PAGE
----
2015 GSA Annual Meeting in Baltimore, Maryland, USA (1-4 November 2015)

Paper No. 279-5
Presentation Time: 9:15 AM


FREDERICK, Daniel L., Dept of Geosciences, Austin Peay State University, P.O. Box 4418, Clarksville, TN 37044, DREHER, Brittany E., Dept. of Geosciences, Austin Peay State University, P. O. Box 4418, Clarksville, TN 37044, MARTIN, Ruth A., Burke Museum, University of Washington, Box 353010, Seattle, WA 98195-3010 and NESBITT, Elizabeth A., Burke Museum, University of Washington, Box 353010, Seattle, WA 89195-3010, frederickd@apsu.edu

Puget Sound is the southern portion of the Salish Sea, a complex fjord system located in Washington State, USA, and British Columbia, Canada. Over the last 150 years the entire Puget Sound system has been subjected to significant anthropogenic impacts and continues to have rapid population growth. The rapid growth and history of anthropogenic impacts highlight the need for the development of biologic models to track the health of the Sound. Using benthic foraminiferal assemblages as bioindicators in polluted environments is a recognized technique in coastal systems.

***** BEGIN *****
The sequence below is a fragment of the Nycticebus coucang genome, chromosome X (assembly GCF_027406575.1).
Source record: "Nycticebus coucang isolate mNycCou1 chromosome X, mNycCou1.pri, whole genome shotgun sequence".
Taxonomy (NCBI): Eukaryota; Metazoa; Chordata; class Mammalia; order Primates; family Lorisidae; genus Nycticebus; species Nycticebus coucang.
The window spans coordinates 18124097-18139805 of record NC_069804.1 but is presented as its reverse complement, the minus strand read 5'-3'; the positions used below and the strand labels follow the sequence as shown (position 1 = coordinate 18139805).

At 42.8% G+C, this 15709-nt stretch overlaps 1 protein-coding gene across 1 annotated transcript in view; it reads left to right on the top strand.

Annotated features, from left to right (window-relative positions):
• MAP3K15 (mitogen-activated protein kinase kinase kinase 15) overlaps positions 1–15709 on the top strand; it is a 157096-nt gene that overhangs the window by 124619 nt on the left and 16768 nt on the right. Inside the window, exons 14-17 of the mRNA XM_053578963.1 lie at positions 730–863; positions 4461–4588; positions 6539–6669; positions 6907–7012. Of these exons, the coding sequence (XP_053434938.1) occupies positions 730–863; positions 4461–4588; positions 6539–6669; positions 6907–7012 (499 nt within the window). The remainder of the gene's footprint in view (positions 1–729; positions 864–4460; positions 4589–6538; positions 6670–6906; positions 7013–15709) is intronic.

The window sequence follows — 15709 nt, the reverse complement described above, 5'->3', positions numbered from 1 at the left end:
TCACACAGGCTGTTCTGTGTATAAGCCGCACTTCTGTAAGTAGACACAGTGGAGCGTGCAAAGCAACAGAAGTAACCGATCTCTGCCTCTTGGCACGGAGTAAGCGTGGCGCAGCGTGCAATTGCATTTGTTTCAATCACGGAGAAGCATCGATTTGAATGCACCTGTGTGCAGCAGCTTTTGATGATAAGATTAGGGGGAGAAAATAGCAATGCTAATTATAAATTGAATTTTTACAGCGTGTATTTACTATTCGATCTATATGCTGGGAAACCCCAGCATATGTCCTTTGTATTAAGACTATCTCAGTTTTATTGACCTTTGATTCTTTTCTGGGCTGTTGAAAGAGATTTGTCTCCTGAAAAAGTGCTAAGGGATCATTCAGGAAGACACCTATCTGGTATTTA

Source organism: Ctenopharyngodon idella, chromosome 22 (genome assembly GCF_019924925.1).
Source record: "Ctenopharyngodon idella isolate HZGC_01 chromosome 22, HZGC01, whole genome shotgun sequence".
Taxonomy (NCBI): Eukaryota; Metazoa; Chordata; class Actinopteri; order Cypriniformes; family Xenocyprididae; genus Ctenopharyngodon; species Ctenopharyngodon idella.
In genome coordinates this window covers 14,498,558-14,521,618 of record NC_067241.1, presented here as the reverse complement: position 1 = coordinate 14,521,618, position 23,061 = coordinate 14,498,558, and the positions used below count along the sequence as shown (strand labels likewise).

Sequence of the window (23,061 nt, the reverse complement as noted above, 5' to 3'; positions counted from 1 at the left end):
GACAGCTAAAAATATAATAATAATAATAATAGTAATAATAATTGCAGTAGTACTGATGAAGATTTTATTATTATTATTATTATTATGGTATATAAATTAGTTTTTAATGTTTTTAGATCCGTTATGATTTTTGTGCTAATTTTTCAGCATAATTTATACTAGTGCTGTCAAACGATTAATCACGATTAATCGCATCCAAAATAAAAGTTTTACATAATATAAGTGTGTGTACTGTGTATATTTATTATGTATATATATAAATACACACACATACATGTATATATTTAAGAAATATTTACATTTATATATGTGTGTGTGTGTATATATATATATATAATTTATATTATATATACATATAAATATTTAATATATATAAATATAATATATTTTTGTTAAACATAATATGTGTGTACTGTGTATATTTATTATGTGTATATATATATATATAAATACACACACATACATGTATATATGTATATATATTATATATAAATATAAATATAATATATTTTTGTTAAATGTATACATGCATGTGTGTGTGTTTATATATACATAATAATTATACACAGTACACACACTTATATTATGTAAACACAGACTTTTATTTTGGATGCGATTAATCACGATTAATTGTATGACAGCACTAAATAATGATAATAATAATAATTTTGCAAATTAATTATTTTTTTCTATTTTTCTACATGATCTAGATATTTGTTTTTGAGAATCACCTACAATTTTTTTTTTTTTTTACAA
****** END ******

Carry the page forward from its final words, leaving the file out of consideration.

Since 1997, the Washington State Department of Ecology has been conducting a long term sampling program in the Puget Sound. As a part of this program, 10 Long Term stations located down the length of Puget Sound have been sampled annually in mid-April. These Long Term stations provide nearly 20 years’ record of changing conditions. This paper discusses the Foraminiferal record in two of these sampling locations. Station 44 is east of Anderson Island (Lat. 47.1612o N.; Long. 122.6736o W.) and Station 49 is in central Budd Inlet (Lat. 47.0799o N.; Long. 122.9135o W.), the two most southern Long Term stations in the WDOE program. In addition, samples recovered in the vicinity of both stations in a separate study in the 1980s provide further historical data. Station 44 lies in a relatively open channel with sediment dominated by sand, while Station 49 is a in a restricted inlet with sediment dominated by clay and silt, and a record of low dissolved oxygen. Foraminiferal assemblages at these two stations reflect the differing settings, with Station 44 containing relatively high estuarine diversity (up to 21 species), while station 49 has a very low diversity (<8 species) and is often barren of foraminifera. Unlike other parts of Puget Sound, diversity and abundance at station 44 has increased over time. In contrast, Station 49 diversity remains very low and includes samples barren of foraminifera. Presumably the increased diversity and abundance at Station 44 reflects improving ecologic conditions with diversity returning to close to that recorded in the area in 1980’s. This is particularly true for the number of calcareous species. In contrast, Station 49 exhibits a continued degradation in conditions as the foraminiferal assemblages declined and/or disappeared.